What is it about?
Brain is one of the most expensive organs in vertebrate body. The energetic demand of brain tissue has therefore been considered an important determinant of brain size evolution. However, this hypothesis, the expensive tissue hypothesis (ETH), has so far been tested exclusively in birds and mammals. In this study, we investigated ETH in the teleost family Cichlidae using phylogenetic comparative methods.
Why is it important?
Our results show that increased brain size is associated with decreased gut size, increased parental care duration, and increased egg size. These patterns are remarkably parallel to those previously found in birds and mammals. Thus, the evolutionary process of accommodating the cost of expensive brain appears to be strikingly conserved across vertebrates.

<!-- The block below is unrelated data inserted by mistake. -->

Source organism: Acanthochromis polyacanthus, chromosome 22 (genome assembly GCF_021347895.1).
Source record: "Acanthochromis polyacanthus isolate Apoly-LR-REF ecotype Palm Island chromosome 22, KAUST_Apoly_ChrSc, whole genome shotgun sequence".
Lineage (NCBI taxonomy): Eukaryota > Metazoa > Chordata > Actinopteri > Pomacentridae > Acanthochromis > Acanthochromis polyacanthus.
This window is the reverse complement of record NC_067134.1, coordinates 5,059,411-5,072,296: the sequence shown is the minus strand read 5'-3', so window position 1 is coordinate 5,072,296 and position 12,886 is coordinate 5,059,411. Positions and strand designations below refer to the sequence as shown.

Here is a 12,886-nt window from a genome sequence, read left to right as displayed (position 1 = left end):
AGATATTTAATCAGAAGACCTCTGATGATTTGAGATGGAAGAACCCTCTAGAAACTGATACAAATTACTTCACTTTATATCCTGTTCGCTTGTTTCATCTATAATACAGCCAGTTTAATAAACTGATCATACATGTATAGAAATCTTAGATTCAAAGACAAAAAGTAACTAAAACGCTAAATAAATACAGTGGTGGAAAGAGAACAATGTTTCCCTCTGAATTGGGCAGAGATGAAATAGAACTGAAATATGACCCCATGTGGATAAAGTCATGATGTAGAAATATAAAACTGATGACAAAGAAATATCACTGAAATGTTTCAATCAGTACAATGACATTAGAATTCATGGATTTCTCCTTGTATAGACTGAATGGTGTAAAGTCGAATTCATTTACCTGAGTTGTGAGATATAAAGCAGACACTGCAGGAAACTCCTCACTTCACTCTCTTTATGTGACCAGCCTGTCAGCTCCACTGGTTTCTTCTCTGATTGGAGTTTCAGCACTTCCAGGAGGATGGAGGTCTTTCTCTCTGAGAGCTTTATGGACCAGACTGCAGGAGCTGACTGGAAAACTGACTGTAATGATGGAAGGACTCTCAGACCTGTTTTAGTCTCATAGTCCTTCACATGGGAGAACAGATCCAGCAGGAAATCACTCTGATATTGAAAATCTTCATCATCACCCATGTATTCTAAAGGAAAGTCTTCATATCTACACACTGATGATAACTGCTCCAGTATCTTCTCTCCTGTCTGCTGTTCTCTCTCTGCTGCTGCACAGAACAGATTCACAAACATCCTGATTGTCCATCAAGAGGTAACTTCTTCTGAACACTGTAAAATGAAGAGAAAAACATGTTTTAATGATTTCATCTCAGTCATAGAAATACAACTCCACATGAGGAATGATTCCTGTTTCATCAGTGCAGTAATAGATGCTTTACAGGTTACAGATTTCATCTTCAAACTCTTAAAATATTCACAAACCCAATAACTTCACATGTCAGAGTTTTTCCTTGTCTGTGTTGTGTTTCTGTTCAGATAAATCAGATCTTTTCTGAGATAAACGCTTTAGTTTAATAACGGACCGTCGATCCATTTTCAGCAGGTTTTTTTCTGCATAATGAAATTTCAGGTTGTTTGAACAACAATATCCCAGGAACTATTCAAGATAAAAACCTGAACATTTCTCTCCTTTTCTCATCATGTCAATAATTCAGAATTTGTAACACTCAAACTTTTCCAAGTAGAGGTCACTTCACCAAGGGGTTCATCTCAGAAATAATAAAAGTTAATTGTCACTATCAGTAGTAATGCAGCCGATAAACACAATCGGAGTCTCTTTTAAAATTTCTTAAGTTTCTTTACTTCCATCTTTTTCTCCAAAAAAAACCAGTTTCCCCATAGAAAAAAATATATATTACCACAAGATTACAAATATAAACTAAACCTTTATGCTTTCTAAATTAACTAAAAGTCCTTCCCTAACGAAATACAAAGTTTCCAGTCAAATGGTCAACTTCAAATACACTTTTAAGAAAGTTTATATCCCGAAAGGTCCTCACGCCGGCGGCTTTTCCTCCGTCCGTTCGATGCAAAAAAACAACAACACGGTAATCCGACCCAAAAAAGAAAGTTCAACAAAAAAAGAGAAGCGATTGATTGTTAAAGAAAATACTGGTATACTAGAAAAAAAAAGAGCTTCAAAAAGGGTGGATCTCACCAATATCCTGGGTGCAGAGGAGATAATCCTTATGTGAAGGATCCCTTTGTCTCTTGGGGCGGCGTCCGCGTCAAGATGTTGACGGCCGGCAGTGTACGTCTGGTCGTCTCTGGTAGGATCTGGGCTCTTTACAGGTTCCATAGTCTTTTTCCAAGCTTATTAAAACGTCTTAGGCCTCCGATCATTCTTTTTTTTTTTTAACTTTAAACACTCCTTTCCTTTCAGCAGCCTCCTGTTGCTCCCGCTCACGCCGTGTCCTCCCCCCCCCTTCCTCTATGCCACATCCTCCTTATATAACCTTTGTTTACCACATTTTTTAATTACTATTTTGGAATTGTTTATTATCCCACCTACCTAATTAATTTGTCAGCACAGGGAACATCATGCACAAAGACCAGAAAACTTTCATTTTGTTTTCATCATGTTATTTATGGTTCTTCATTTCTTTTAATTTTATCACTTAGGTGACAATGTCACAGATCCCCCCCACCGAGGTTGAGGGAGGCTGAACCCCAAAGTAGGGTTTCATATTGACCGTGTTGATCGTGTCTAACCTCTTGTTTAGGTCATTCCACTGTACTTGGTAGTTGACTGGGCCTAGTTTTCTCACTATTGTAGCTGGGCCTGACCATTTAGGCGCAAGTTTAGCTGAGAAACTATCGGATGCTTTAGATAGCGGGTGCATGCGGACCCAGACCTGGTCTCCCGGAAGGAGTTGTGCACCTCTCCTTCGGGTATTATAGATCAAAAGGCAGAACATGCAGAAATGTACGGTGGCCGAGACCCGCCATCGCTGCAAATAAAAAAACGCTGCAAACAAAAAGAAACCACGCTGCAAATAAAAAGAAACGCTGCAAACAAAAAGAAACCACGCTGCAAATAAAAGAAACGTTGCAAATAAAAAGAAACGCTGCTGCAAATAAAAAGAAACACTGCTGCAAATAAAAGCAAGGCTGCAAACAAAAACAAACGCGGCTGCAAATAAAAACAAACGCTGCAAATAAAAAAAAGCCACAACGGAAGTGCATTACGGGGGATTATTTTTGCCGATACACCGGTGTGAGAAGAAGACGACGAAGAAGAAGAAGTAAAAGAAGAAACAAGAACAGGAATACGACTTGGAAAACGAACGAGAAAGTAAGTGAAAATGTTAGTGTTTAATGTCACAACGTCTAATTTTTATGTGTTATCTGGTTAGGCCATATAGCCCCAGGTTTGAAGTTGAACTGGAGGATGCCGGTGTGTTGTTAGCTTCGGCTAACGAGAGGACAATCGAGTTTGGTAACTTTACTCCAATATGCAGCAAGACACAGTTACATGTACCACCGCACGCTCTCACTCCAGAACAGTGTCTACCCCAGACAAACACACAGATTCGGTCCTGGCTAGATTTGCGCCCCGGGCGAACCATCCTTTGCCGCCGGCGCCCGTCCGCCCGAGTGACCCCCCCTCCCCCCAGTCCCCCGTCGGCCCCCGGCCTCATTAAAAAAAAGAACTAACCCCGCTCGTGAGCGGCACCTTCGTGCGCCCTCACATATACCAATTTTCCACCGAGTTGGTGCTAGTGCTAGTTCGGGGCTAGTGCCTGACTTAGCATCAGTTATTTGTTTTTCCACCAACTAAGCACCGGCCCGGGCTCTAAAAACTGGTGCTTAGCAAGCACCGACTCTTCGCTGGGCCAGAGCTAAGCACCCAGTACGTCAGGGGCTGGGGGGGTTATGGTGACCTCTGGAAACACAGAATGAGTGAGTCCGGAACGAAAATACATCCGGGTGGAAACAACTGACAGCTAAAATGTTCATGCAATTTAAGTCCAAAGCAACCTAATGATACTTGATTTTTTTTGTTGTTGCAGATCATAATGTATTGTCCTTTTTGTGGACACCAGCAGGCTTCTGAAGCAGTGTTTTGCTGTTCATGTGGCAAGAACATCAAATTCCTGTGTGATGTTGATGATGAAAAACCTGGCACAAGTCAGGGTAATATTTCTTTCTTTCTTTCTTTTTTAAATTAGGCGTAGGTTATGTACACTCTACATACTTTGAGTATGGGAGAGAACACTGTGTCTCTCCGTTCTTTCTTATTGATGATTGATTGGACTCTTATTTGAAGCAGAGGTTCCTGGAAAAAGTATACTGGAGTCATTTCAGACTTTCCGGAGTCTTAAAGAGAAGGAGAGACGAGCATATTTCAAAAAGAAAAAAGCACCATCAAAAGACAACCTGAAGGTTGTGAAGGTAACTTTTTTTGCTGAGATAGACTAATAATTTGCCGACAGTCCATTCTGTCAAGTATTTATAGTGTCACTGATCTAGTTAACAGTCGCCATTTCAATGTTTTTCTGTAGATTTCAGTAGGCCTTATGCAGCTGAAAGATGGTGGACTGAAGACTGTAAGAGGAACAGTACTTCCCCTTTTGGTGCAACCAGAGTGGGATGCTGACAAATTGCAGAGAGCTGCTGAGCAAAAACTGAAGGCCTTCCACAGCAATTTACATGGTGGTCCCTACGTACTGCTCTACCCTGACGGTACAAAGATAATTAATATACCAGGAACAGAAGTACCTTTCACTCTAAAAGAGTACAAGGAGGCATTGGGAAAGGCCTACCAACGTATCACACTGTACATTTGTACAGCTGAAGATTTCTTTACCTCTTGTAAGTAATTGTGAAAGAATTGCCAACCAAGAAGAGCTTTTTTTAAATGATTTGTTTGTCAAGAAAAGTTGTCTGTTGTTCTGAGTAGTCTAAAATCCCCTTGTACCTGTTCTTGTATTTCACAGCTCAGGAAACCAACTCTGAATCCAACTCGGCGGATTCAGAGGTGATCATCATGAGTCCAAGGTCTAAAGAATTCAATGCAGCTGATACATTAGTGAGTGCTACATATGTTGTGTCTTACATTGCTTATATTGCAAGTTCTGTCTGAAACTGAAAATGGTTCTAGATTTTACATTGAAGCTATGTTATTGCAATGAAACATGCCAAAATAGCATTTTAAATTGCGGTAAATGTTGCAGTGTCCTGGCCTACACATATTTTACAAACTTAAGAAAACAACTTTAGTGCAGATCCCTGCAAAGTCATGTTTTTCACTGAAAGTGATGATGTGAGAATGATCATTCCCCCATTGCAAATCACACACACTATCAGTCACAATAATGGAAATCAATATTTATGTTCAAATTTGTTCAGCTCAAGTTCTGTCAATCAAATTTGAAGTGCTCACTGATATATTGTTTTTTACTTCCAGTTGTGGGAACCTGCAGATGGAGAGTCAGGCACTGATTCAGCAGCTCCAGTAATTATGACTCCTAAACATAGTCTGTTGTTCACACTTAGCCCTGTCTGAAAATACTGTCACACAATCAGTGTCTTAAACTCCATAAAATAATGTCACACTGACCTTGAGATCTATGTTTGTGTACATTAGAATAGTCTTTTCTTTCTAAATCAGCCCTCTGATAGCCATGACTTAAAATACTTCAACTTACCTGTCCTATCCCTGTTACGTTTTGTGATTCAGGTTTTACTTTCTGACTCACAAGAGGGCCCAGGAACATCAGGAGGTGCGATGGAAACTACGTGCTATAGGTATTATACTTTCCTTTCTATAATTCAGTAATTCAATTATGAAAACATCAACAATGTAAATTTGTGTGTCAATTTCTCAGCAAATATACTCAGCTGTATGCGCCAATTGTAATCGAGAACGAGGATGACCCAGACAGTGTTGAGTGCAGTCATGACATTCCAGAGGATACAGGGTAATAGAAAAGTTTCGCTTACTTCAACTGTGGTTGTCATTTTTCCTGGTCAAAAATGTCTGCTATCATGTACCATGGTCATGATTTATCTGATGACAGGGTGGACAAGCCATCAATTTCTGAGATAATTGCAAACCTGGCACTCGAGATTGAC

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This page is a summary of: Comparative support for the expensive tissue hypothesis: Big brains are correlated with smaller gut and greater parental investment in Lake Tanganyika cichlids, Evolution, December 2014, Wiley, DOI: 10.1111/evo.12556.
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